History and GovernmentSupreme CourtCases

Watkins v. United States (1957)


Case Summary

John Watkins was convicted for refusing to answer questions of the House Un-American Activities Committee (HUAC) about people he believed were no longer members of the Communist Party. He asked the Supreme Court to review his conviction after it was affirmed by the Court of Appeals.

The Court's Decision

In a 6-1 decision, with two justices not participating, the Supreme Court held that the congressional subcommittee had not given Watkins a fair opportunity to determine whether he could lawfully refuse to answer questions, and that his conviction for “contempt of Congress” was therefore invalid under the Fifth Amendment's Due Process Clause.

Chief Justice Earl Warren wrote for the majority: “The power of the Congress to conduct investigations is inherent in the legislative process…. But, broad as is this power of inquiry, it is not unlimited. There is no general authority to expose the private affairs of individuals without justification in terms of the functions of the Congress. …Investigations conducted solely for the personal aggrandizement of the investigators or to 'punish' those investigated are indefensible.”

Justice Thomas Clark dissented. He argued that the majority opinion did not appreciate the actual way in which congressional committees operated. He concluded that Watkins was properly questioned about matters that were legitimately within the scope of the subcommittee's topics. “So long as the object of a legislative inquiry is legitimate and the questions propounded are pertinent thereto, it is not for the courts to interfere with the committee system of inquiry. To hold otherwise would be an infringement on the power given the Congress to inform itself, and thus a trespass upon the fundamental American principle of separation of powers.”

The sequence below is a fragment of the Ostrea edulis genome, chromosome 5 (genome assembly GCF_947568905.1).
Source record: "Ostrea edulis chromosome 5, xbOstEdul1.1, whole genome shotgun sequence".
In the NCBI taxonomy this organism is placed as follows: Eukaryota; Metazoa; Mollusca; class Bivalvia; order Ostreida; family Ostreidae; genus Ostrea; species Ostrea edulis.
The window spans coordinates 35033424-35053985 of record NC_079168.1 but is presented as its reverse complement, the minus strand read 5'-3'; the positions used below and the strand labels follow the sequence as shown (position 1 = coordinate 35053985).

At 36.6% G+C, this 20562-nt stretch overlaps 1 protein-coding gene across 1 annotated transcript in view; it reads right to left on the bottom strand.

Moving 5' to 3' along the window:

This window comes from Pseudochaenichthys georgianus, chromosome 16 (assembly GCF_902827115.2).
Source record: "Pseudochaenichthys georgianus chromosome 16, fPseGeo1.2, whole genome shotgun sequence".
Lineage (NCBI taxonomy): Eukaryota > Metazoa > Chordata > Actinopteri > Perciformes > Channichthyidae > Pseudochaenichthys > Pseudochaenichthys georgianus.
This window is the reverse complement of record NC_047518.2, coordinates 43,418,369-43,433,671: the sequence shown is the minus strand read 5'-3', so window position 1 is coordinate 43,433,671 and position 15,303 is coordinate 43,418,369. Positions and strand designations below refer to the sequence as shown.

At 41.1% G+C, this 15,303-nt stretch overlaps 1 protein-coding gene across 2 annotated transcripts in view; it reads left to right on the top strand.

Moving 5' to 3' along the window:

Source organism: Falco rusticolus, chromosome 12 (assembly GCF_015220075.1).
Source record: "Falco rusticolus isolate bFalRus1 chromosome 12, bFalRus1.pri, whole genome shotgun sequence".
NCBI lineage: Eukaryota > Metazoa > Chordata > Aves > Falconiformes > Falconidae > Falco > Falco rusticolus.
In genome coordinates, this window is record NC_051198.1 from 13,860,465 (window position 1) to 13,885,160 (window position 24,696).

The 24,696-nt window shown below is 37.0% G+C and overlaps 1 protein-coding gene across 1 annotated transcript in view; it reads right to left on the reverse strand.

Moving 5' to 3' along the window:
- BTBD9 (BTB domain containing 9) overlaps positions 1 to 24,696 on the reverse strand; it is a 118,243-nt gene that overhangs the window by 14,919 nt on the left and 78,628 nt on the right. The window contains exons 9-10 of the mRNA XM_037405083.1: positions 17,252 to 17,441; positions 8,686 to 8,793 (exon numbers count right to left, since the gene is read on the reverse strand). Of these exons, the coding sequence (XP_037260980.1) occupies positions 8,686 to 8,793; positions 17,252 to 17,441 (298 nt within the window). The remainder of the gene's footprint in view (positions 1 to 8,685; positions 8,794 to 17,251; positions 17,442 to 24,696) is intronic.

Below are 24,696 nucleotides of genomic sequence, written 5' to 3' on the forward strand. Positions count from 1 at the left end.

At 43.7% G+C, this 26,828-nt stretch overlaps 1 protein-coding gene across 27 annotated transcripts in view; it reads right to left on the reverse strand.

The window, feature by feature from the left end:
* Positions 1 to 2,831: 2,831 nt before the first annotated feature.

More on the Case

The rise of the House Un-American Activities Committee (HUAC) also gave rise to more cases involving contempt of Congress citations. As Chief Justice Warren described in Watkins: “In the decade following World War II, there appeared a new kind of congressional inquiry unknown in prior periods of American history. Principally this was the result of the various investigations into the threat of subversion of the United States Government…. This new phase of legislative inquiry involved a broad-scale intrusion into the lives and affairs of private citizens.…It was during this period that the Fifth Amendment privilege against self-incrimination was frequently invoked and recognized as a legal limit upon the authority of a committee to require that a witness answer its questions.”

Although Watkins appeared to check the power of HUAC, Justice William O. Douglas later wrote in his autobiography that “the promise contained in the Watkins opinion was not kept. [Other cases] gave the House Un-American Activities Committee broad powers to probe a person's ideas and beliefs. In effect, they allowed the committee to subpoena anyone who had criticized the committee, and to examine all facets of his life, holding him up as a subversive or a traitor and, if he was man enough to defy the committee, to see that he went off to jail for his contempt.”

Source: ©2005 Pearson Education, Inc., publishing as Pearson Prentice Hall. All rights reserved. Used by permission.

Information Please®, ©2005 Pearson Education, Inc. All Rights Reserved.

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